- Where relevant, references to “the Union” have been replaced with “any part of the United Kingdom” and references to the EU market have been replaced with the UK market
- Provisions relating to the EU-wide quota, licensing and reporting systems have been amended to enable the UK and the Devolved Administrations to set up their own system
- The F-Gas baseline reference period (used to set quota levels) has been changed to 2015-2017 because the necessary UK data for the baseline period 2009-2012, as used by the EU F-Gas Regulation, is not available
- Maximum limit values for the use and emission of certain ozone depleting substances have been reduced to 12.4% of the EU values, on the basis that when the EU regulation was made in 2009, the population of the UK was 12.4% of the population of the EU
- The Environment Act 1995 will be amended by separate regulations, yet to be made, to include a charging power, provided by Schedule 4 paragraph 1 of the European Union (Withdrawal) Act 2018 to enable the Environment Agency, Natural Resources Body for Wales and Scottish Environment Protection Agency to recover the cost of operating quota, licensing and reporting systems from businesses using them. From exit day, the Environment Agency will be operating UK-wide systems, so will be the only body using this power, unless and until the Devolved Administrations establish their own systems. Cost recovery is an established practice in line with the “polluter pays” principle and is intended to ensure the new system is adequately resourced and minimises the additional burden on the taxpayer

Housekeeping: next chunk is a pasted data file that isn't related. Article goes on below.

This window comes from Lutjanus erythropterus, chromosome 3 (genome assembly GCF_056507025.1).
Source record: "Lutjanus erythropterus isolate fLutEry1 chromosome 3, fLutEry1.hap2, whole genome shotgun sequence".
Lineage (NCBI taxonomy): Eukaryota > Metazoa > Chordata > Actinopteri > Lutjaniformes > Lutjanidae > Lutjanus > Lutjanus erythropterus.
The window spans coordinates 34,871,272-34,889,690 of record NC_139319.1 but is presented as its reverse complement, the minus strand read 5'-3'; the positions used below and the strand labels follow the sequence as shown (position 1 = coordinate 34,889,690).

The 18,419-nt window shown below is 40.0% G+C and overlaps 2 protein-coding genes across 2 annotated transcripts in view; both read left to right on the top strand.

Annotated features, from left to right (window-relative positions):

- The EU mechanism for allocating quotas and the format for companies to report on their use of ODS and F-Gases will not be replicated in the UK as different IT systems will be established here. The provisions for determining this mechanism and the format will, therefore, be an administrative function with the details to be published by the Secretary of State to reflect the content of the UK IT systems once they are completed in early 2019